The Yankees got what amounted to 191.1 league average innings from Phil Hughes in 2012, solid mid-rotation production behind CC Sabathia, Hiroki Kuroda, and (at times) Andy Pettitte. It was certainly a bumpy right though, as Hughes battled through a miserable April and extreme homer problems throughout the summer.
It’s easy to forget that Phil was the team’s best pitcher in Spring Training and the Yankees rewarded him with the third spot in the rotation ahead of Ivan Nova. Hughes held the Rays to two runs in 4.2 innings in his first start of the season, the only time in April in which he would allow fewer than four runs. He completed five innings just once that month, twice allowing six runs in a start.
After those four April starts, Hughes owned a 7.88 ERA (6.53 FIP) in 16 innings and hitters had tagged him for a .329/.395/.658 batting line (.444 wOBA). You can even carry it over to his first start in May, when he surrendered four runs in 5.2 innings against the Orioles. Through his first five starts of the season, it was a 7.48 ERA (6.14 FIP) and a .298/.365/.617 batting line against. It was ugly. Ugly enough that many fans (myself included) wanted the Yankees to stick Phil back in the bullpen where he’d had his greatest success as a big leaguer. The team stuck with him though, and they were rewarded with 27 strong starts to close out the season.
My goodness, where there a lot of homers this season. The Yankees hit a ton of ’em and their pitching staff also gave up a ton of ’em. They ranked fourth in the Majors with 190 homers allowed, eight more than the previous franchise record set in 2004. It wasn’t just a Yankee Stadium thing either; they allowed the sixth most homers on the road this season (96).
Hughes was the team’s biggest long ball culprit by far. He ranked second in the big leagues in homers allowed (35) and homer rate (1.65 HR/9), both behind the recently-traded Ervin Santana. Because he’s such an extreme fly ball pitcher (just 32.4% grounders), his HR/FB was a modest 12.4%, lower than Nova, Kuroda, and Sabathia. The fly balls allowed Hughes to enjoy a relatively low BABIP (.286), and when you combine that with his low walk rate (2.16 BB/9 and 5.6 BB%), you get an awful lot of solo homers (23 of 35). I suppose that’s the silver lining.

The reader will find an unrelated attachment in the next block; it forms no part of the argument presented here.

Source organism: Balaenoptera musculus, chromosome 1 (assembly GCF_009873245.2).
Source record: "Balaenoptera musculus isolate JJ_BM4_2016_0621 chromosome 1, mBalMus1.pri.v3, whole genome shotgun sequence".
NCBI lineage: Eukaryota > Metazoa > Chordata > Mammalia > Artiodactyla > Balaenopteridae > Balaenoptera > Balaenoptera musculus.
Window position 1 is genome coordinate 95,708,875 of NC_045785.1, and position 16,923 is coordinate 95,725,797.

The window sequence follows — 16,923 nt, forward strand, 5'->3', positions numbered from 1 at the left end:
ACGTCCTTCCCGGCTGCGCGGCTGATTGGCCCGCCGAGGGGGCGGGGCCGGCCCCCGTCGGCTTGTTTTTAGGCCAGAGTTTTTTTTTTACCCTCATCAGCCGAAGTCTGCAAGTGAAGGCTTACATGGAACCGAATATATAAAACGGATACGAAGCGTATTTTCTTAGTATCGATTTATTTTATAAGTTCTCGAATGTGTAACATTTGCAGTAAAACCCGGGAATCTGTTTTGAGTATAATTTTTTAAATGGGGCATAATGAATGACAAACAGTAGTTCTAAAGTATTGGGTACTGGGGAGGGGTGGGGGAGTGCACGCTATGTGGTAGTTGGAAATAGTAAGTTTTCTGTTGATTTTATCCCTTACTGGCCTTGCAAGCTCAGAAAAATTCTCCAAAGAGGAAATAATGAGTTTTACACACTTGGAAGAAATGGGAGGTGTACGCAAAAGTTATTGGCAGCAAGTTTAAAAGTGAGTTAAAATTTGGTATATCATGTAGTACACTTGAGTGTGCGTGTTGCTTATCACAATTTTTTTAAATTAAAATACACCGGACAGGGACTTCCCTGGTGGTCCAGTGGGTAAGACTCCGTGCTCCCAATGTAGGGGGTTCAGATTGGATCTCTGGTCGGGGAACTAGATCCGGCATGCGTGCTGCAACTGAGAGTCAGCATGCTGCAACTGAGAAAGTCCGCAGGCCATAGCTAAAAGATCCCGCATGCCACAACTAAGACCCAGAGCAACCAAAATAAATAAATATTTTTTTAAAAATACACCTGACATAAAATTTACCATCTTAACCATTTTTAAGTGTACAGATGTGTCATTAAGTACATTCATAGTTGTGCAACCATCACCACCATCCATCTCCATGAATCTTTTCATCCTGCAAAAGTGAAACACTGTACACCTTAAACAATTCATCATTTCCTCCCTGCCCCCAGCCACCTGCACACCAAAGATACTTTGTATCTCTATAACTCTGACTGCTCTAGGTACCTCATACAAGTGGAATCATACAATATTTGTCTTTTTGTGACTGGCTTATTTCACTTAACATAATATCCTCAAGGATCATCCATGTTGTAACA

As expected, Hughes did give up a ton more homers at home (2.01 HR/9) than on the road (1.26 HR/9) this year even though his ERA was considerably lower in the Bronx (3.74 vs. 4.76). What was really surprising was how much he struggled against right-handed batters (.394 wOBA) compared to lefties (.270 wOBA). That’s the complete opposite of his career track record and is mostly BABIP (.238 vs. .340) and HR/FB (7.5% vs. 17.6%) related. Anecdotally, he seemed to struggled when coming in on righties, often catching too much of the plate. Since this is a one-year thing and not a trend, we should expect the right-left stuff to correct both ways. He’ll probably perform worse against lefties and better against righties going forward.
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Hughes opened the season by allowing at least one homer in his first dozen starts, the longest streak to open a season and second longest overall in franchise history. Only once all year did he go two consecutive starts without surrendering a dinger, and that was a three-game streak immediately prior to the All-Star break. Phil owns a career 1.34 HR/9 as a starter (578.2 innings), and the number of pitchers who survive with a homer rate that high long-term is very small. Hughes will be a free agent after next season and that homeritis is something the Yankees will have to be cognizant of when considering a long-term contract, but for now they should be happy that his awful April and homer-prone ways didn’t sink their season.